Are You Thinking Of Starting A Business? Here Is What You Should Know
There are three types of business structures. You can choose between a Sole proprietorship, partnerships, and LLC (Limited Liability Company). Each has its advantages and disadvantages in complexity, liability protection, operating complexity, taxation, periodic reporting requirements, cost and ease of set up.
Choosing a business form that’s a perfect fit for you can be difficult and requires a lot of considerations. For you to run a successful business, you must learn how to choose, plan, and organize the business form that best suits you. Read on to learn more about each business structure:
This is the most common form of business anybody can start. Basically, you are the business. It’s easy and inexpensive to set up. A sole proprietorship is not a legal entity, and all you need to do is register your business name, get a local license, and you are good to go. You get to enjoy the profits and take all the losses all by yourself. Most sole proprietorships expand and become complex businesses.
One distinct disadvantage, however, is that you are personally liable for all the business debts. If you run into some financial difficulty, creditors can file a lawsuit against you, and if they succeed, you will have to pay up with your money and assets.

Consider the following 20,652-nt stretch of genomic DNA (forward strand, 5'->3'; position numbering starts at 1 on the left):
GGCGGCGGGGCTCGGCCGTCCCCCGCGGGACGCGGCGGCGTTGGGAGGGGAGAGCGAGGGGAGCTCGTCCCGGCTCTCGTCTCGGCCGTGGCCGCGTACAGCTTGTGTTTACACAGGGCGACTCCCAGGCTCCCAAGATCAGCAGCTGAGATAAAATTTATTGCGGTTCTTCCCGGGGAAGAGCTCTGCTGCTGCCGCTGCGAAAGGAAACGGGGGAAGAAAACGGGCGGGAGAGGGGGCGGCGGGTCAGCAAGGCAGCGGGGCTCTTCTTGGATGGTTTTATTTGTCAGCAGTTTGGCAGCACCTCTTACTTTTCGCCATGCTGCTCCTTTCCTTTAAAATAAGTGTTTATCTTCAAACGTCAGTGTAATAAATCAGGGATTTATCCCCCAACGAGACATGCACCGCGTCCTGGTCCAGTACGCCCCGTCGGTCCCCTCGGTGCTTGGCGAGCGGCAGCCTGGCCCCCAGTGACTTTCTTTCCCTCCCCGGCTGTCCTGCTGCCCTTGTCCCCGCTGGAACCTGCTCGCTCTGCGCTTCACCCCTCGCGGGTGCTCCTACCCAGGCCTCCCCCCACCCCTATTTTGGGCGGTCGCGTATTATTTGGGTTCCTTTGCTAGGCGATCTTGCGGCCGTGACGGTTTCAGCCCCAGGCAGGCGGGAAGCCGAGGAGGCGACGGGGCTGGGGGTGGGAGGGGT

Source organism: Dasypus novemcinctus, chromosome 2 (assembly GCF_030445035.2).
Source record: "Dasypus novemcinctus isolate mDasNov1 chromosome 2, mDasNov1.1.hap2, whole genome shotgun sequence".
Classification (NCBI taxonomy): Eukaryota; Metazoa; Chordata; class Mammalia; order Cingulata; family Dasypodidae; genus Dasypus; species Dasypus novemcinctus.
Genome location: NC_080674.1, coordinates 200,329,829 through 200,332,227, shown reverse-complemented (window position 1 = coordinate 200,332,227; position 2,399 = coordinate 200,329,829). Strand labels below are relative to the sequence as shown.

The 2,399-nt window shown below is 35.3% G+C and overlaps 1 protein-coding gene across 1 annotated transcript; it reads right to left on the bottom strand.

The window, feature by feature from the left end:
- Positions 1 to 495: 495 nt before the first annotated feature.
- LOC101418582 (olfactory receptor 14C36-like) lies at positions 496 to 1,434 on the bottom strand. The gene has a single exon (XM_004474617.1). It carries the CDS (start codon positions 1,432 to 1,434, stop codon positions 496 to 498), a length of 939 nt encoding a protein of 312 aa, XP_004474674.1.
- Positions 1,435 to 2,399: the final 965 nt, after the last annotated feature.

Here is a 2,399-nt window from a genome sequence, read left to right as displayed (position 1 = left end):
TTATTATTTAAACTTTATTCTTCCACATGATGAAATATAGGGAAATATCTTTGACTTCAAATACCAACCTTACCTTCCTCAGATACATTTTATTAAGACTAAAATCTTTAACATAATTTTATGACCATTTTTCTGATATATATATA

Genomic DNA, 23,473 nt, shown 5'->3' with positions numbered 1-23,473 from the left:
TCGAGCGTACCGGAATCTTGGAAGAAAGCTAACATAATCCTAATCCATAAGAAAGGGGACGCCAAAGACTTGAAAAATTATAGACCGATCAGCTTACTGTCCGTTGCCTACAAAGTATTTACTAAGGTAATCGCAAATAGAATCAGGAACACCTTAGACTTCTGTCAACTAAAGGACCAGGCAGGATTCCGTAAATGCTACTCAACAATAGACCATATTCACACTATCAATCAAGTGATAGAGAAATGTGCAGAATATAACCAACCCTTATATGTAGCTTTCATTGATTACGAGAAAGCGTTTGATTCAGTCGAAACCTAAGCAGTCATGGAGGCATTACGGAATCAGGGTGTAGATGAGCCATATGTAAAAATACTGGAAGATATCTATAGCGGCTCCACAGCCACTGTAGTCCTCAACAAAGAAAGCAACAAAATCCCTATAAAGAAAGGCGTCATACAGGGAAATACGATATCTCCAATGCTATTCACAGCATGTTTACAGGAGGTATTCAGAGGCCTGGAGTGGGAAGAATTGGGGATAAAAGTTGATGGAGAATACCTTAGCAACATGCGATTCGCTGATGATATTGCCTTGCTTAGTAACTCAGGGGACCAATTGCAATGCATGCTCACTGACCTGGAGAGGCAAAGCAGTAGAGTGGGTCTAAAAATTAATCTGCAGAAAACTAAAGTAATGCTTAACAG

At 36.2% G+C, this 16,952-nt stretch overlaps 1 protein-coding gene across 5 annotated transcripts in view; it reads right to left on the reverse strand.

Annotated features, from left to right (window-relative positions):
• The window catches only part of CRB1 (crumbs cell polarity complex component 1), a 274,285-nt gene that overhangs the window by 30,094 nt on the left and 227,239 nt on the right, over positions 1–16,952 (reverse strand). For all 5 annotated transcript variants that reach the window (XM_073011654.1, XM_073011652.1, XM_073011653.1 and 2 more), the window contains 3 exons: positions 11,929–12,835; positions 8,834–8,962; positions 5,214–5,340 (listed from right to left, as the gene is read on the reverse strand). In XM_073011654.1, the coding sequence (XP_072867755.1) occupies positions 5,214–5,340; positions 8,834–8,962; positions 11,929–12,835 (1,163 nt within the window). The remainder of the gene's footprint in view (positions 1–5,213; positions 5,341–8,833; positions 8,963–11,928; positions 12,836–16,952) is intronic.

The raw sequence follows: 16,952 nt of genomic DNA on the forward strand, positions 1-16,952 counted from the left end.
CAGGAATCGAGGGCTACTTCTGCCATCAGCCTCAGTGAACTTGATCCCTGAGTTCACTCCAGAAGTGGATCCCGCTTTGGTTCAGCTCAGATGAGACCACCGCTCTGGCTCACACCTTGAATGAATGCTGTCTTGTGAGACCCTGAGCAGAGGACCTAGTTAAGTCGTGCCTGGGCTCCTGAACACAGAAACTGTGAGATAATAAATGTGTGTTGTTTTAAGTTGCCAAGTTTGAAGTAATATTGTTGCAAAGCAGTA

It is an association of two or more people who decide to start up and run a business as co-owners to pursue profits. Setting up a partnership is easy and inexpensive. They also offer their members the flexibility in operations. In limited liability partnerships; partners enjoy some degree of liability protection. Profits and losses are also shared among members.
It is, however, important to note that partnerships crumple and end up in legal battles because most of them operate without any legal written agreement. Don’t engage in any form of business without a written contract. Partners are also responsible for the wrong decisions made by one partner and shoulder all the liability of their corporation.
LLC (Limited Liability Company)
A limited liability company is a legal person. It has rights and obligations. It can do business and must conform to the state laws and requirements. This business structure was invented to shield investors from the risk of further liability should their ventures fail.
One positive aspect of LLC is that members are not responsible for the debts incurred in the course of running the business. In case creditors sue the company, the personal assets of its members cannot be used to pay off the debts. Unlike partnerships or sole proprietorships, LLC member can only pay the business debts if he guaranteed the debt, if the company does not pay taxes or violates state laws or if their funds intermingled with company money.
Since it’s a legal entity, starting up this form of business can be a tedious process. Unlike the other forms of business, you will have to file a certificate of formation and pay filling charges. Setting up an LLC is expensive, and members should be careful not to mix up personal money with business funds.
Bottom line: When choosing a business structure, it is essential to take note of the cost of setting up and expenses of running a particular form of business, the varied liabilities, income tax and the investment needs of each structure. These criteria will help guide your decision into choosing a business form that is a perfect fit for you.